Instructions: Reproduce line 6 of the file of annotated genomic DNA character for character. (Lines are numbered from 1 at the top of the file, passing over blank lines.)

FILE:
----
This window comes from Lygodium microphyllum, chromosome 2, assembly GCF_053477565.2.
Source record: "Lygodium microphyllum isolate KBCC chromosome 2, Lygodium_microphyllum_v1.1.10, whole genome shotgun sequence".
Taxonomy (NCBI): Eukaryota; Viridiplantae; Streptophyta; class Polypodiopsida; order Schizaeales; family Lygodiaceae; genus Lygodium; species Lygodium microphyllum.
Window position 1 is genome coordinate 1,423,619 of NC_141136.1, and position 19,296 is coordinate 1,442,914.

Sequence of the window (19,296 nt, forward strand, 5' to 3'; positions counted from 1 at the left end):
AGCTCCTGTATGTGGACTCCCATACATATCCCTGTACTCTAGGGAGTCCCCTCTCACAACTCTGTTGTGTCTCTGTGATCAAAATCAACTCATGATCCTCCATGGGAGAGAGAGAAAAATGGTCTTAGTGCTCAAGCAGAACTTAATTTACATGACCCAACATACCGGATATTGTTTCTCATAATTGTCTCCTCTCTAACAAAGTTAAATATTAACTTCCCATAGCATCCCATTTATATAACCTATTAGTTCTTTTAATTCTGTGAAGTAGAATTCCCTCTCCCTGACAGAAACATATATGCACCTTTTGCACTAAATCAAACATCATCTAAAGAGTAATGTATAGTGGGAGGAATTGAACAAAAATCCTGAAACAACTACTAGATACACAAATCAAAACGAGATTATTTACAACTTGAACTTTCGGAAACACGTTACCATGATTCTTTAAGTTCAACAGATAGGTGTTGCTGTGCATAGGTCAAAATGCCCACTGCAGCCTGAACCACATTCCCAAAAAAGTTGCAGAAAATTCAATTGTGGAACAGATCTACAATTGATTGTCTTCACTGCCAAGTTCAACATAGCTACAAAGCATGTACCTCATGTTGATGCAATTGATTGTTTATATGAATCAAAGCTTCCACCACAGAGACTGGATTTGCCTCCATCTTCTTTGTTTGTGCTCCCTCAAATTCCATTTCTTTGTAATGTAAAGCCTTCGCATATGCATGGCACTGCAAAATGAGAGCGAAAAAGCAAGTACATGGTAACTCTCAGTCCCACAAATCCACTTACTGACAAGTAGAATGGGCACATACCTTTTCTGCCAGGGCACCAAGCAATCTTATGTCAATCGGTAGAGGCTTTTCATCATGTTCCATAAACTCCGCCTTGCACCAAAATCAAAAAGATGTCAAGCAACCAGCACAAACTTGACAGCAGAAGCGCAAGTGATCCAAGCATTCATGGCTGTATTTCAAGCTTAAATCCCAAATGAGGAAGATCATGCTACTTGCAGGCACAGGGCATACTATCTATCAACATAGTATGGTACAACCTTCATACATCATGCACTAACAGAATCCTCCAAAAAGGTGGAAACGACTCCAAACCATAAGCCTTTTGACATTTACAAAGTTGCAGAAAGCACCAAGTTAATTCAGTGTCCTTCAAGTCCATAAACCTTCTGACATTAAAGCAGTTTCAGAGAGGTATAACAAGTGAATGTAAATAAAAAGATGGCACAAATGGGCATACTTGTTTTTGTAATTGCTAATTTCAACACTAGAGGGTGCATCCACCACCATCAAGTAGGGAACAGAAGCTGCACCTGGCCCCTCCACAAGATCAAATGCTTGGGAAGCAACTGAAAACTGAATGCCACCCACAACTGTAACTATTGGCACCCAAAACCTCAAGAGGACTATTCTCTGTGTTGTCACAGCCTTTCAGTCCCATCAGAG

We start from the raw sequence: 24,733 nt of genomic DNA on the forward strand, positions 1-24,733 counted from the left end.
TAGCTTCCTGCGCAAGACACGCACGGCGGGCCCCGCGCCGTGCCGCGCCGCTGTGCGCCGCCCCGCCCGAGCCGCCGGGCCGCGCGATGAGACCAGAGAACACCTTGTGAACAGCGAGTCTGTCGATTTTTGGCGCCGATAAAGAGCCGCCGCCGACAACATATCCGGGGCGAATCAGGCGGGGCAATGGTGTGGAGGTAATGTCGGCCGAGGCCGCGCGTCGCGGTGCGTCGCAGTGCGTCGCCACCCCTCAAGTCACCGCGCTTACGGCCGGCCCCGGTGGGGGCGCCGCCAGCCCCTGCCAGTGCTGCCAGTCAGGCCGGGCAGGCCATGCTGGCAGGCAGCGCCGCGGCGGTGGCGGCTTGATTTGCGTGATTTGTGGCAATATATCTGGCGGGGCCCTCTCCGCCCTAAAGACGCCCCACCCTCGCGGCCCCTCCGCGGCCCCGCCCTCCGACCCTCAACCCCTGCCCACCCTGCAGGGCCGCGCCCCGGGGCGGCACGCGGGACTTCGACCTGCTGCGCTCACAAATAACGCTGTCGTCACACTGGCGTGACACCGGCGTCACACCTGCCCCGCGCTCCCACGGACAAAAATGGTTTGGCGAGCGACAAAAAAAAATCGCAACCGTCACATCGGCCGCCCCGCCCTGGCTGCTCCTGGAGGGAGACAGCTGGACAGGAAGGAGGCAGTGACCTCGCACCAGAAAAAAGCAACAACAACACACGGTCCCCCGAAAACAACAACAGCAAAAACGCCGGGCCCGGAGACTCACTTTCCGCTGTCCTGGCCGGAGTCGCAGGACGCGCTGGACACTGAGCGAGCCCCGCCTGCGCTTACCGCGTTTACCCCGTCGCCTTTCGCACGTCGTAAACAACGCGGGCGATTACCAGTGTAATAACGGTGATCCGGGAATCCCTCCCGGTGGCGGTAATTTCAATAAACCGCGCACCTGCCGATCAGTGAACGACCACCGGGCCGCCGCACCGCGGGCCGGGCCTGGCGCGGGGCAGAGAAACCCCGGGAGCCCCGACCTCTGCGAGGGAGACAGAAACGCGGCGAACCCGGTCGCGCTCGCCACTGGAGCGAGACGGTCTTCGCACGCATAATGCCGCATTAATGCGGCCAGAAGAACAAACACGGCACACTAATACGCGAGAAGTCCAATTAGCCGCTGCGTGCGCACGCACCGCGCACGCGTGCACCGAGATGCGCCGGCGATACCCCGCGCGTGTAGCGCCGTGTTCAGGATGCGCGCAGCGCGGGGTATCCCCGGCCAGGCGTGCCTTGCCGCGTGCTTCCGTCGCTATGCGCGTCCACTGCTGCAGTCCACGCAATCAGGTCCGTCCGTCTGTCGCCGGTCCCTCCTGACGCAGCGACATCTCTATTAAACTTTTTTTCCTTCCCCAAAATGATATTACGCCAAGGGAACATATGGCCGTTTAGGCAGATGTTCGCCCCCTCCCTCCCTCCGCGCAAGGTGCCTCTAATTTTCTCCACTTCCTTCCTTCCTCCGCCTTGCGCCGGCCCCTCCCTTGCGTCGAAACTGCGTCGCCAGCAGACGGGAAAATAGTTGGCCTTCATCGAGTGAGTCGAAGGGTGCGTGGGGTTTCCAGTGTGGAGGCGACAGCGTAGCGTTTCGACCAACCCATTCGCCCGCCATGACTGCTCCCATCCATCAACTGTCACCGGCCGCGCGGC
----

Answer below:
AGCTCCTGTATGTGGACTCCCATACATATCCCTGTACTCTAGGGAGTCCCCTCTCACAACTCTGTTGTGTCTCTGTGATCAAAATCAACTCATGATCCTCCATGGGAGAGAGAGAAAAATGGTCTTAGTGCTCAAGCAGAACTTAATTTACATGACCCAACATACCGGATATTGTTTCTCATAATTGTCTCCTCTCTAACAAAGTTAAATATTAACTTCCCATAGCATCCCATTTATATAACCTATTAGTTCTTTTAATTCTGTGAAGTAGAATTCCCTCTCCCTGACAGAAACATATATGCACCTTTTGCACTAAATCAAACATCATCTAAAGAGTAATGTATAGTGGGAGGAATTGAACAAAAATCCTGAAACAACTACTAGATACACAAATCAAAACGAGATTATTTACAACTTGAACTTTCGGAAACACGTTACCATGATTCTTTAAGTTCAACAGATAGGTGTTGCTGTGCATAGGTCAAAATGCCCACTGCAGCCTGAACCACATTCCCAAAAAAGTTGCAGAAAATTCAATTGTGGAACAGATCTACAATTGATTGTCTTCACTGCCAAGTTCAACATAGCTACAAAGCATGTACCTCATGTTGATGCAATTGATTGTTTATATGAATCAAAGCTTCCACCACAGAGACTGGATTTGCCTCCATCTTCTTTGTTTGTGCTCCCTCAAATTCCATTTCTTTGTAATGTAAAGCCTTCGCATATGCATGGCACTGCAAAATGAGAGCGAAAAAGCAAGTACATGGTAACTCTCAGTCCCACAAATCCACTTACTGACAAGTAGAATGGGCACATACCTTTTCTGCCAGGGCACCAAGCAATCTTATGTCAATCGGTAGAGGCTTTTCATCATGTTCCATAAACTCCGCCTTGCACCAAAATCAAAAAGATGTCAAGCAACCAGCACAAACTTGACAGCAGAAGCGCAAGTGATCCAAGCATTCATGGCTGTATTTCAAGCTTAAATCCCAAATGAGGAAGATCATGCTACTTGCAGGCACAGGGCATACTATCTATCAACATAGTATGGTACAACCTTCATACATCATGCACTAACAGAATCCTCCAAAAAGGTGGAAACGACTCCAAACCATAAGCCTTTTGACATTTACAAAGTTGCAGAAAGCACCAAGTTAATTCAGTGTCCTTCAAGTCCATAAACCTTCTGACATTAAAGCAGTTTCAGAGAGGTATAACAAGTGAATGTAAATAAAAAGATGGCACAAATGGGCATACTTGTTTTTGTAATTGCTAATTTCAACACTAGAGGGTGCATCCACCACCATCAAGTAGGGAACAGAAGCTGCACCTGGCCCCTCCACAAGATCAAATGCTTGGGAAGCAACTGAAAACTGAATGCCACCCACAACTGTAACTATTGGCACCCAAAACCTCAAGAGGACTATTCTCTGTGTTGTCACAGCCTTTCAGTCCCATCAGAG